Peace Researcher 39 – January 2010


- Sagar Sanyal


A military or an intelligence agency embodies a concentration of power. At times, concentrations of power and their deployment may be necessary. However, a cautionary acknowledgement is that there is a potential for concentrations of power being used for unjust purposes. I take it to be an uncontroversial precautionary principle that we should bind concentrations of power with various checks and balances to minimise the possibility of their being used for unjust purposes.


With respect to the US military and intelligence agencies, such checks and balances include strong democratic accountability. Any policy regarding use of the military should be vetted by an informed public. Another check is to neutralise as far as possible any systematic pressures to deploy the military. The public (or elected representatives) may still determine that military or covert action is appropriate in a given case. However, the absence of systematic pressures to act thus would ensure that this power is only deployed when determined to be necessary. I discuss various domestic US institutions that either reduce democratic accountability of the military and intelligence agencies or that create systematic pressures for their use. The discussion addresses the following four questions.


1. What sorts of groups are likely to benefit most from military intervention by the US government?

2. Through which institutions are these interests able to have disproportionate influence on foreign policy?

3. Are there any institutional features that increase the likelihood of a significant component of military and covert intervention in US foreign policy?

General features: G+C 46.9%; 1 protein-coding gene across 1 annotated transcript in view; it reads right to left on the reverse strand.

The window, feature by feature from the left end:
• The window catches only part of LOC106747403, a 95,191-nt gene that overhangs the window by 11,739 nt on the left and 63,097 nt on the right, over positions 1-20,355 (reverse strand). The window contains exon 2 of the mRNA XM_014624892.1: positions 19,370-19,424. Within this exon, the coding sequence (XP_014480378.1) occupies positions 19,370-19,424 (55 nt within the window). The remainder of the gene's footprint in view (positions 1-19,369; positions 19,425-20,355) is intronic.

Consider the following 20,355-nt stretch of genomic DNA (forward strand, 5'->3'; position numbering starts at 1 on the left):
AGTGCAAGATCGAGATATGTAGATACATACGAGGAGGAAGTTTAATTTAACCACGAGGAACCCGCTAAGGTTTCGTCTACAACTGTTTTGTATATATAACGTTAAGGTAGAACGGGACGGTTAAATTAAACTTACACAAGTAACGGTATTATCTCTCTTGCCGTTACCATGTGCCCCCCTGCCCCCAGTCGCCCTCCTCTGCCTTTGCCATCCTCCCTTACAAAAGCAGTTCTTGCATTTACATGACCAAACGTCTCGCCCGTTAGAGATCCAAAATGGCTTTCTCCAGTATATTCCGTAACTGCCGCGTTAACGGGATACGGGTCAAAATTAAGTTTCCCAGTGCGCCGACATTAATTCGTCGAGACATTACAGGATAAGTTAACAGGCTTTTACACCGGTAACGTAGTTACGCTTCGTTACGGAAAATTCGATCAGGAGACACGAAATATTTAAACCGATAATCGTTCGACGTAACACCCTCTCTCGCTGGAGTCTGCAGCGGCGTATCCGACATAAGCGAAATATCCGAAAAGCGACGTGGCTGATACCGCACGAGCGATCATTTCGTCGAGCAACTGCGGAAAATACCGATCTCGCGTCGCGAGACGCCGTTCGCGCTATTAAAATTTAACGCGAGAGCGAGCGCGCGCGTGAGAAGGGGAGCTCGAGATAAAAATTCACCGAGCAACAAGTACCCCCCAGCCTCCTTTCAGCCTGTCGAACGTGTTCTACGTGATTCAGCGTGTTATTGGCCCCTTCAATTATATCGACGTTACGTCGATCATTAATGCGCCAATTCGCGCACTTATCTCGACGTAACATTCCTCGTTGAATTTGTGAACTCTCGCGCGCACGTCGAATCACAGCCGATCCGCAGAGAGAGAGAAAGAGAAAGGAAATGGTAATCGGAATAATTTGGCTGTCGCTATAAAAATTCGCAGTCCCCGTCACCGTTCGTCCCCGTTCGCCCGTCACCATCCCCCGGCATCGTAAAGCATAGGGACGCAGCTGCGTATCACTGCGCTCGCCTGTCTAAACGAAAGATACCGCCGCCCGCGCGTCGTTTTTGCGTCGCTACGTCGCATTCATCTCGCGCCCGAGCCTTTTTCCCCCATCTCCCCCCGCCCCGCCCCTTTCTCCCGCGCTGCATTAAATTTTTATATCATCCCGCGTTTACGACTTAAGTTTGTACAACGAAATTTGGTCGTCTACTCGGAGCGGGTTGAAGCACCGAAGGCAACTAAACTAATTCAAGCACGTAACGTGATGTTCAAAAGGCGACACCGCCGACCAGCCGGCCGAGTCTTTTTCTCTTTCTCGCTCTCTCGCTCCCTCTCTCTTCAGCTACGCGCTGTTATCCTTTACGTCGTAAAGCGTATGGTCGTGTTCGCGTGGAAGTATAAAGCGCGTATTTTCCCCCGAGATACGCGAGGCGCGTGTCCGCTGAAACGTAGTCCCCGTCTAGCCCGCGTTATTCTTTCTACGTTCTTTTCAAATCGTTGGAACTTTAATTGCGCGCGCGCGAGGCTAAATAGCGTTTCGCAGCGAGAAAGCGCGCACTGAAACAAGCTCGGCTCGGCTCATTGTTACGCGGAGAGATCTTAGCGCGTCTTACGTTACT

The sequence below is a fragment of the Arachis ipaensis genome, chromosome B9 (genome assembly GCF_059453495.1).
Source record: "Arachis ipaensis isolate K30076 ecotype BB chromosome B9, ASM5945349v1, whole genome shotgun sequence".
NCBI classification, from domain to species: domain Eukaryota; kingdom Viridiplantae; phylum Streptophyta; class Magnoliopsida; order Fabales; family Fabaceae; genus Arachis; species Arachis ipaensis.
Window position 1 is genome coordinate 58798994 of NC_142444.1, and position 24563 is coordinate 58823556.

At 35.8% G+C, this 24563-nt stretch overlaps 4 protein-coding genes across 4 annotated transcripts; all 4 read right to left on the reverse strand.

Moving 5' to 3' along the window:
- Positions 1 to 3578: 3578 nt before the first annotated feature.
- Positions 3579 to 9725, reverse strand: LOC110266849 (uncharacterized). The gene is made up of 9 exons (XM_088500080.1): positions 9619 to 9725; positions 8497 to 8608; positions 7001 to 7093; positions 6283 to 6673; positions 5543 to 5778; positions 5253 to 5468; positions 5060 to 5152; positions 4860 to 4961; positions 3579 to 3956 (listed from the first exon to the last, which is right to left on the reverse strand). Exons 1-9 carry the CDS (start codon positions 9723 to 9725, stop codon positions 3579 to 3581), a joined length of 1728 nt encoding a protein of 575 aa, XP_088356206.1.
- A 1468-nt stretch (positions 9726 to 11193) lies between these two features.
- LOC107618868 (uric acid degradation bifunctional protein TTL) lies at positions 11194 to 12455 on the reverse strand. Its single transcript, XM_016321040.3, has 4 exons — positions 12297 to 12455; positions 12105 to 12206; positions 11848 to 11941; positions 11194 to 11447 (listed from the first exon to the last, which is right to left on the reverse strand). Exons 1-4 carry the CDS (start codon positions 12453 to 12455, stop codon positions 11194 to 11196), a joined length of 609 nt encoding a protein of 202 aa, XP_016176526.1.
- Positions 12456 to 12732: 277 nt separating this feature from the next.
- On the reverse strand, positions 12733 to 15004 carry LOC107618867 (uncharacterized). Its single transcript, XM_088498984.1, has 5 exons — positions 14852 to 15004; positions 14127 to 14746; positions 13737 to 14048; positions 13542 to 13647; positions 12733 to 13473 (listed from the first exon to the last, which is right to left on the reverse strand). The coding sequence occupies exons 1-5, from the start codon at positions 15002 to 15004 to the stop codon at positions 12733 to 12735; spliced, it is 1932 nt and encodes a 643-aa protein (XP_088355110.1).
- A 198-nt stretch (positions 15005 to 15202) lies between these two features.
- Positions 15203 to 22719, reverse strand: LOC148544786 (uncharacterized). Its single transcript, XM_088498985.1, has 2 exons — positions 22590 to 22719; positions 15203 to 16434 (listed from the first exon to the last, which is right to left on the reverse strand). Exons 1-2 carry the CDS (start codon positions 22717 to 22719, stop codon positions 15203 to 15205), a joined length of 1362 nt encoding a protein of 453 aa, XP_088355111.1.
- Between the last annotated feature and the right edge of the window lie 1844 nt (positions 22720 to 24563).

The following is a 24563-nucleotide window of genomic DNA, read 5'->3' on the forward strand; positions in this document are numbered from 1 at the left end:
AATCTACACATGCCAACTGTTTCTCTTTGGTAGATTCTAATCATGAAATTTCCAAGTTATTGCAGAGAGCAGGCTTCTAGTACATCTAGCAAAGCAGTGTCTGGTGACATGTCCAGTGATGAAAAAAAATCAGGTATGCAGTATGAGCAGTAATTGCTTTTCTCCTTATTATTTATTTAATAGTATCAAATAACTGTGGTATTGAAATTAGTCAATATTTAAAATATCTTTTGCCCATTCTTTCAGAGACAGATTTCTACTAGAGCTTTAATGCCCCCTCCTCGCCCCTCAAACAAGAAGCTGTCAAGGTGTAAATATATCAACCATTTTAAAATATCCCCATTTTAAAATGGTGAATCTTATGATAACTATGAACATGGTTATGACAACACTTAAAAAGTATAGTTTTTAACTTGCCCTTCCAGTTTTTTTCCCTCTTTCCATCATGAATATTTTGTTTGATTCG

4. Are there any institutions that reduce the ability of a relatively peaceful public majority to counter the influence of the relevant special interests?


In answering these four questions, I discuss various institutions. These include: lobbying and campaign finance pressure from the defence industry and from other industries on policy makers; “revolving door” appointments in the relevant industries and the relevant policy offices; the threat of reducing jobs in a Congressional district; the maintenance of a proliferation of US military bases abroad; the secrecy of various intelligence and military activities of agencies in the US and the lack of oversight by Congress; the poor performance of mass media; and the propaganda (or psychological operations) of the Defense Department. These institutions operate in various ways, as distinguished by the various subheadings above. Some of the institutions create a pressure on foreign policymakers to intervene politically or militarily, others make certain types of intervention more attractive in comparison to alternative ways to address a given problem. Some institutions make it easier for the identified special interest groups to shape policy without the critical attention of either Congress or of a significant proportion of the voting population.


What Sorts Of Groups Are Likely To Benefit Most From Military Intervention By The US Government?


Systematic pressures to deploy the military are likely to emerge from the defence industry (which supplies the Government with weapons and various services in the event of military action) and from large industries (especially extractive industries) that might benefit from using covert or overt military action that secures access to natural resources or to markets in foreign lands. With respect to pressure from the defence industry, this idea of the military-industrial complex has occupied popular discourse at least since former US President Dwight Eisenhower’s 1961 farewell speech upon leaving office. With respect to pressure from extractive industries, this idea has been discussed popularly in the context of colonialism and empire.


Defence Industry